Thursday, June 11, 2015 6.03/CBN
The place of Nigeria in the global economy has become an issue of policy relevance as a result of the rapid integration of the world’s goods, services and financial markets. The trend in globalization has been sustained by the rapid liberalization of trade and capital flows between countries of the world, the process is expected to intensify as we move into the new millennium, since the trend has been established, and the reversal is not imminent now and in the near future, the window of opportunities that existed in the system is opened to those countries that can move along as effective. Thus, the potentials for Nigeria must be critically examined to define the path towards the realization of the full benefit of the Nigerian Stock Exchange, which is contributing to growth of the Nigerian economy and the world at large (Andrea, 2008).
The resent global economic melt-down was traceable to the sub-prime mortgage crisis and rising home foreclosures, which commenced in August 2007 in the United States (US). Sub-prime mortgages were granted to borrowers whose credit history was inadequate to attract conventional lending.
The mortgages were packaged by banks into Mortgage Backed Securities (MBS) and sold to financial institutions created by the US government, namely: Federal National Mortgage Association and Federal Home LoanMortgage Corporations, who in turn repackage the loans and sold them to individual investors and financial institutions around the world (Ayuba, 2011).
However, certain factors, including rising fuel prices, the hurricane Katrina, global food crisis, amongst others led to rising domestic unemployment in the US which occasioned massive mortgage defaults and foreclosures. This development negatively affected the US capital markets and those of other economies worldwide with the consequential on-set of the global financial crisis.
According to Ujunwa et al. (2011),the immediate past governor of Central Bank of Nigeria was puerile in preventing the global financial crisis from having adverse effect on the Nigerian economy. As a result, the Nigerian capital market was seriously hit by the crisis. The prices of shares in the market nose-dived and investors lost huge sum of money.
The crisis also crept into the banking sector as a result of excess exposure to the capital market and oil gas sector. He pointed out that Central Bank of Nigeria responded simultaneously by injecting N600 billion into the banking sector, while this effort has been applauded by analysts and justified on the basis of the vital role of banks in economic development, Ujunwa et al. (2011) argues that capital market regulators must undertake swift reforms, which would restore public confidence and protect investor. Ayuba (2011) observed that some of the key stock marketand other economic indicators point to the fact that all is not quite well with Nigeria.For instance, 62.18%. Additionally, the nation‘s foreign reserves decelerated from $64 billion in August 2008 to $47 billion as at March 2009, a 27% decrease (Andrea, 2008).This was partly due to the flight of hedge funds as Nigerian banks were estimated to have been heavily exposed to the Nigerian capital market through several share linked loans to individuals, institutional and other types of investors. The sudden withdrawal of hedge funds created panic among exposed banks which also panicked in a bid to cut their losses from the exposure to the capital market.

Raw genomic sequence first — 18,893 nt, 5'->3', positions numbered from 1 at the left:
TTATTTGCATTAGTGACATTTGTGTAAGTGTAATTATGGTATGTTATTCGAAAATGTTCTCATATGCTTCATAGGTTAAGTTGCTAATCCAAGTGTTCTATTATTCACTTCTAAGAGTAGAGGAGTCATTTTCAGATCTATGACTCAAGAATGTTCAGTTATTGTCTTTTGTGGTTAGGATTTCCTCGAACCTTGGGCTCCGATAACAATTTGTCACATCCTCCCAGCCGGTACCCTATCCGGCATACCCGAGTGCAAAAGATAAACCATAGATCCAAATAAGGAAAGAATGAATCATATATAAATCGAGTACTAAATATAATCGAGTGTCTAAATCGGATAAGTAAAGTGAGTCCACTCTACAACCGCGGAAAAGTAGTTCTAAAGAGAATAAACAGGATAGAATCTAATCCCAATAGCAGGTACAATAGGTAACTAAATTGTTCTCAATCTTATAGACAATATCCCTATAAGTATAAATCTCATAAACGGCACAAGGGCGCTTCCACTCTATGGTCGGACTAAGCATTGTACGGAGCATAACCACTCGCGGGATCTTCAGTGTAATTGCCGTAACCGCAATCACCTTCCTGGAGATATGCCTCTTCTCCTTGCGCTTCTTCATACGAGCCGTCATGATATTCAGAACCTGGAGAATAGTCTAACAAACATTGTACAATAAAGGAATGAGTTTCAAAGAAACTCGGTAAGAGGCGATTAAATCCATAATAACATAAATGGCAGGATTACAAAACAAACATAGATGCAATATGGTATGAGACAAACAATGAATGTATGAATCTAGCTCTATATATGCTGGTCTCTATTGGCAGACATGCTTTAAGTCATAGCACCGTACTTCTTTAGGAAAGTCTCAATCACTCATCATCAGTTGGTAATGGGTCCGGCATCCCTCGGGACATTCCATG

Arunma (2010) revealed that the global financial crisis triggered large portfolio outflows as international investors exited the Nigerian capital markets to address challenges in their home countries, stock prices started to decline, prompting margin calls and local investors who were unaccustomed to huge and persistent declines started to panicked, fueling more sell orders, further depressing prices and eroding investor confidence.
To him the situation was exacerbated by the huge borrowing and margin finance exposure of individual investors, brokers and banks. While the market recovery to date has been limited because different categories have taken advantage of any recovery to reduce their exposure, the recent establishment of the Asset Management Corporation promoted by the Ministry of Finance and the Central Bank of Nigeria is expected to make and sustain the recovery since AMCON will take over about USD 12 billion in non-performing assets and manage them through an orderly disposal of the assets.
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